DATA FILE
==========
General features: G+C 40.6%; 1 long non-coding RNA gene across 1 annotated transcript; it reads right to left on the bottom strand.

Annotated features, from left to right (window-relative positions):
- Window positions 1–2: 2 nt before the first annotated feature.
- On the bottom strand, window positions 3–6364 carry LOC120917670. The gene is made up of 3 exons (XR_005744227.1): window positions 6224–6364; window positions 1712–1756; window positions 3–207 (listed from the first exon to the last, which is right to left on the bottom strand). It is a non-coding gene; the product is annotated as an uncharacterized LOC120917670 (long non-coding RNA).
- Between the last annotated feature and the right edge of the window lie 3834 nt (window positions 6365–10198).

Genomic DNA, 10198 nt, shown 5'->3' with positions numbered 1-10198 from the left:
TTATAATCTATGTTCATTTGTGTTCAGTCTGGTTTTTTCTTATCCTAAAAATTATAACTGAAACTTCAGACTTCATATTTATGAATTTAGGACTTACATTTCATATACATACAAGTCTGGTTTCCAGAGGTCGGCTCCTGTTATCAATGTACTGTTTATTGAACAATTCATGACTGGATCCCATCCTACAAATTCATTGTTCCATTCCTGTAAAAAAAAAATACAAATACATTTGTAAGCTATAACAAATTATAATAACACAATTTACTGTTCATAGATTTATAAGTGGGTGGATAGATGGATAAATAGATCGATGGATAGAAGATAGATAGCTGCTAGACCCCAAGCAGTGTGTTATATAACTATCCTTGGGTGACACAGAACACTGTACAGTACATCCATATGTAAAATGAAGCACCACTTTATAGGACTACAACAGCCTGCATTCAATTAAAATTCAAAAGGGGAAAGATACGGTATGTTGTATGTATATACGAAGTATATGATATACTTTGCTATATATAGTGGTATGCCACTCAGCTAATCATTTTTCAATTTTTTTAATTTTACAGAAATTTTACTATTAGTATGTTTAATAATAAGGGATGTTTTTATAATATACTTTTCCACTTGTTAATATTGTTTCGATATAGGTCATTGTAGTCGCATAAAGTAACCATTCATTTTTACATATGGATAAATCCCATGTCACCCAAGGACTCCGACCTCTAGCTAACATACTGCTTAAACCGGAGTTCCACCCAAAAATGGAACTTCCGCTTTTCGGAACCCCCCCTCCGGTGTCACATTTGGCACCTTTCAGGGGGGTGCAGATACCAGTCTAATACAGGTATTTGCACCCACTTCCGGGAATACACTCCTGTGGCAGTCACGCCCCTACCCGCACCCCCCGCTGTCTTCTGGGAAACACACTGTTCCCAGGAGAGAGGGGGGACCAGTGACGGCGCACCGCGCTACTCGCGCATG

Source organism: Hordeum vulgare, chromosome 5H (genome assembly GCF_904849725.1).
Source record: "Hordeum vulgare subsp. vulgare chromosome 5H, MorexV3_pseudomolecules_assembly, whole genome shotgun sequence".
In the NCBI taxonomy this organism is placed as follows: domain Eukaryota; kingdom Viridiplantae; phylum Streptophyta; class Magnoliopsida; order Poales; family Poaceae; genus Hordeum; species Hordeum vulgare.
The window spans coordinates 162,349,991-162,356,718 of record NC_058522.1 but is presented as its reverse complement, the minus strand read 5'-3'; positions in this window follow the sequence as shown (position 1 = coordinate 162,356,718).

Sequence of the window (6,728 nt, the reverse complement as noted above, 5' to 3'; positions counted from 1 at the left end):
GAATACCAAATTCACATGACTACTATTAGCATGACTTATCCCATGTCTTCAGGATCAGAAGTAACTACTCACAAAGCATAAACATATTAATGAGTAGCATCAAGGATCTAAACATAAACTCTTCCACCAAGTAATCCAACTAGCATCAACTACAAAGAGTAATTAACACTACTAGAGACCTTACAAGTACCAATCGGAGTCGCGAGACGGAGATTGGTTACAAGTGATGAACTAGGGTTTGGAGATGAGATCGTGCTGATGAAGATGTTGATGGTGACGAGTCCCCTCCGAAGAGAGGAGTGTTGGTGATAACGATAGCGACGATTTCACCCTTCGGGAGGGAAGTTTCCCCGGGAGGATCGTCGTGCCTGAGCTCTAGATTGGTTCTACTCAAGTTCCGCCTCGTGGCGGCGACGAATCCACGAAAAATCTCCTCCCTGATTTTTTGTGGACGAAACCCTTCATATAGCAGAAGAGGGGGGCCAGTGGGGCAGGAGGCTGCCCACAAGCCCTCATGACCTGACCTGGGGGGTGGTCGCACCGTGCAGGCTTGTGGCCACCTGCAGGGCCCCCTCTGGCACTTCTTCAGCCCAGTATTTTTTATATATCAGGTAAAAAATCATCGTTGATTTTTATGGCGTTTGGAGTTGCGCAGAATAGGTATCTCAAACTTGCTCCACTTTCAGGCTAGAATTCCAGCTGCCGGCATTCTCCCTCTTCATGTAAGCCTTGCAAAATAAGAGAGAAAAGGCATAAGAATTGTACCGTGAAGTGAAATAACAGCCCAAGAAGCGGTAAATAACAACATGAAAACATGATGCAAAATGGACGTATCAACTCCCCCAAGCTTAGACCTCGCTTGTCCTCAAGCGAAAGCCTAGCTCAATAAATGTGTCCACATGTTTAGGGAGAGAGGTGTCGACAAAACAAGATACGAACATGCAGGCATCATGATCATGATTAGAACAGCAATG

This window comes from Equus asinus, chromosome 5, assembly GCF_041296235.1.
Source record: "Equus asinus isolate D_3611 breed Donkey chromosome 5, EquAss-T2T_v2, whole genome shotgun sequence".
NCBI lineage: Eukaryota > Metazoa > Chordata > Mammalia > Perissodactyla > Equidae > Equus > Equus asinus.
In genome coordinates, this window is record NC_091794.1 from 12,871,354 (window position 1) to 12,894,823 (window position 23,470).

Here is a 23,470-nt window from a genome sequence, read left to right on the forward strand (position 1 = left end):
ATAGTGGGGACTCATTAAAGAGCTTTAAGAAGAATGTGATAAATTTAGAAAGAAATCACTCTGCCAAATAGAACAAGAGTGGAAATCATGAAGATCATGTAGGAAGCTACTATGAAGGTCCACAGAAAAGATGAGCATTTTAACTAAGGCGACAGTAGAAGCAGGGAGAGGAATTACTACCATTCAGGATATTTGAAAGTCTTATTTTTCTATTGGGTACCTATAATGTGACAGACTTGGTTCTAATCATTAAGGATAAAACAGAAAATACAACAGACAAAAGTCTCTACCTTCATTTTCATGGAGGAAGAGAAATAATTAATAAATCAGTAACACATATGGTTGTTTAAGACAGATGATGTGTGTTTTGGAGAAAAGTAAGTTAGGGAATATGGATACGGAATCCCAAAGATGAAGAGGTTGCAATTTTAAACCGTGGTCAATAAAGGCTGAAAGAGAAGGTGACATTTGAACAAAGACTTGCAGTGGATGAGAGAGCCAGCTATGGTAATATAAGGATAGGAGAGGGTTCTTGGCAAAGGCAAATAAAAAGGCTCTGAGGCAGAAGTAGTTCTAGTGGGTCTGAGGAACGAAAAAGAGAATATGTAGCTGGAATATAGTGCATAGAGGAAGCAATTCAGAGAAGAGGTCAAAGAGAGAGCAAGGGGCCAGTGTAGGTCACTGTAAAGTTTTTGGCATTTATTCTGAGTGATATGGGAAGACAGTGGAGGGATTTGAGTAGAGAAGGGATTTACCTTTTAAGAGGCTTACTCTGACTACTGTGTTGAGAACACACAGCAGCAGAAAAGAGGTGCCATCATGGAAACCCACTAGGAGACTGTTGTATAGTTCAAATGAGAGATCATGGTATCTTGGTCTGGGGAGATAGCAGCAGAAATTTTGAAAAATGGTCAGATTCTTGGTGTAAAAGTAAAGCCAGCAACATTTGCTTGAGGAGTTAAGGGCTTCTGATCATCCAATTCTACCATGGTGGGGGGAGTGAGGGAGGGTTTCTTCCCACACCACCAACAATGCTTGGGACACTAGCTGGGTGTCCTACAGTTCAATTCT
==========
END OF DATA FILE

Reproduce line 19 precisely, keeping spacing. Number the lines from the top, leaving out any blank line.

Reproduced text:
ATAGTGGGGACTCATTAAAGAGCTTTAAGAAGAATGTGATAAATTTAGAAAGAAATCACTCTGCCAAATAGAACAAGAGTGGAAATCATGAAGATCATGTAGGAAGCTACTATGAAGGTCCACAGAAAAGATGAGCATTTTAACTAAGGCGACAGTAGAAGCAGGGAGAGGAATTACTACCATTCAGGATATTTGAAAGTCTTATTTTTCTATTGGGTACCTATAATGTGACAGACTTGGTTCTAATCATTAAGGATAAAACAGAAAATACAACAGACAAAAGTCTCTACCTTCATTTTCATGGAGGAAGAGAAATAATTAATAAATCAGTAACACATATGGTTGTTTAAGACAGATGATGTGTGTTTTGGAGAAAAGTAAGTTAGGGAATATGGATACGGAATCCCAAAGATGAAGAGGTTGCAATTTTAAACCGTGGTCAATAAAGGCTGAAAGAGAAGGTGACATTTGAACAAAGACTTGCAGTGGATGAGAGAGCCAGCTATGGTAATATAAGGATAGGAGAGGGTTCTTGGCAAAGGCAAATAAAAAGGCTCTGAGGCAGAAGTAGTTCTAGTGGGTCTGAGGAACGAAAAAGAGAATATGTAGCTGGAATATAGTGCATAGAGGAAGCAATTCAGAGAAGAGGTCAAAGAGAGAGCAAGGGGCCAGTGTAGGTCACTGTAAAGTTTTTGGCATTTATTCTGAGTGATATGGGAAGACAGTGGAGGGATTTGAGTAGAGAAGGGATTTACCTTTTAAGAGGCTTACTCTGACTACTGTGTTGAGAACACACAGCAGCAGAAAAGAGGTGCCATCATGGAAACCCACTAGGAGACTGTTGTATAGTTCAAATGAGAGATCATGGTATCTTGGTCTGGGGAGATAGCAGCAGAAATTTTGAAAAATGGTCAGATTCTTGGTGTAAAAGTAAAGCCAGCAACATTTGCTTGAGGAGTTAAGGGCTTCTGATCATCCAATTCTACCATGGTGGGGGGAGTGAGGGAGGGTTTCTTCCCACACCACCAACAATGCTTGGGACACTAGCTGGGTGTCCTACAGTTCAATTCT